We stumbled upon a deliberate graffiti-fest in New Zealand’s far north today after waking up to council workers covering illicit tags. It was a pleasure to talk to the organisers and watch the artists at work as they painted Kaitaia’s skate park on the edge of town.

Painting over graffiti, March 2012
When I opened our truck curtains this morning, I noticed some council worker busily painting over the tags on the public toilets at Awanui.

I spent most of the morning in the Kaitaia library while David took our truck for its mechanical inspection. To give me a break from reading books, we walked through a nearby park and discovered the graffiti-fest in action.

Kaitaia skate bowl, March 2012
About midday we discover that the skate bowl is being painted. A team has whitewashed all the slopes and started on a mural on the wall.

Kaitaia skate bowl, March 2012
The previous mural was disrespected by Kaitaia youth because the painters weren't originally from the Kaitaia region. Hopefully this one will stay in better shape for longer.

Kaitaia skate bowl, March 2012
Paint cans of various colours are set out in anticipation of the artists' desires.

Kaitaia skate bowl, March 2012
After the sections are marked out, artists start to work on their allotment.

Kaitaia skate bowl, March 2012
For the $10 registration, the graffiti artist receives two cans of paint but can pay more for extra.

Kaitaia skate bowl, March 2012
By late afternoon, a small crowd is developing to encourage the artists. A marquee in the far corner pumps out bass funk.

This project is a joint initiative from several groups, including Youth Transition Services, Street Maytz, Crime Prevention and the Graffiti Wipe Out program. The organisers hope to move graffiti from the centre of town to the youth-“owned” areas like the skate park.

Kaitaia skate bowl, March 2012
Some of the artists are particularly creative with colour and design.

David and the girls, March 2012
David and the girls climb up to get a better view of the whole skate bowl.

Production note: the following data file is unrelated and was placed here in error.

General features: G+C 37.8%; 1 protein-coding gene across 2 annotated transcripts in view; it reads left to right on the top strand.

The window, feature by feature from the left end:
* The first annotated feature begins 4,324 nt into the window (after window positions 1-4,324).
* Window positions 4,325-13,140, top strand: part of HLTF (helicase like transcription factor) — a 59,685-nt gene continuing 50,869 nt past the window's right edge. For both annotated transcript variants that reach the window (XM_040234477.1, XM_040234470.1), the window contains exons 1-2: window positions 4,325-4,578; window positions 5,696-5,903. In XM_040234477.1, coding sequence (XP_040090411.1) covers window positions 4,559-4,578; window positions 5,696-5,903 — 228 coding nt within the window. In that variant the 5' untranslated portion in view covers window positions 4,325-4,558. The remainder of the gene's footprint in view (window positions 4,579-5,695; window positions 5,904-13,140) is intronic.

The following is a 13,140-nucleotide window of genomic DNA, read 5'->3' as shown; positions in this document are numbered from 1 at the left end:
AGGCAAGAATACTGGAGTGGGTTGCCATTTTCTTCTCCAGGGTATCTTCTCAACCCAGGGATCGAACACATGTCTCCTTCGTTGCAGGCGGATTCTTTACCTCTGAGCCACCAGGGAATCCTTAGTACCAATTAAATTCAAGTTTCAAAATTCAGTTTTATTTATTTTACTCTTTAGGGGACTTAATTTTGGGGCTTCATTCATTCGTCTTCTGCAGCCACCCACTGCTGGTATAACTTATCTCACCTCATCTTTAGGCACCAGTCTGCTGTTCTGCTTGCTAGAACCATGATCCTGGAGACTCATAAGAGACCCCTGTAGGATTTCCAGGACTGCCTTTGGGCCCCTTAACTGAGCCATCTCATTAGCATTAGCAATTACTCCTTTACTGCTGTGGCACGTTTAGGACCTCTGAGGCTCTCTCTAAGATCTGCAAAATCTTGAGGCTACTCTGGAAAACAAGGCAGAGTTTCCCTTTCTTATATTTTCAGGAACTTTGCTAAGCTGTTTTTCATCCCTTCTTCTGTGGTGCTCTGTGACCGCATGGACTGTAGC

Kaitaia skate bowl, March 2012
As the day wears on, the organisers start running out of certain colours. Blue is the most popular and runs out first.

When we left Kaitaia before the artist were done, it was simply to find a good place to spend the night. The countryside around here is criss-crossed with quiet roads, but some friends had recommended that we drive up towards the quarry. So we did.

Horse truck outside Kaitai, March 2012
We park for the night off a quiet road near the quarry to the south of Kaitaia. David and the girls start climbing the gravel hill to admire the view.

David and the girls climbing a gravel hill, March 2012
David carries Delaney part of the way. Only Aisha and Brioni make it to the top with him.

David and the girls climbing a gravel hill, March 2012
This is one monster hill of gravel stones. I'm happy to be on the ground, supervising Elijah.

Our truck is now declared mechanically sound and we’re ready to go. Where will we head? I’ll find out tomorrow. But for now, I hang up towels over our windows as curtains and blow out the single candle that lights our interior. If I could paint a picture of our life, it would have to be with words, and that is what this blog is to me — a painting, a portrait, a masterpiece of adventures!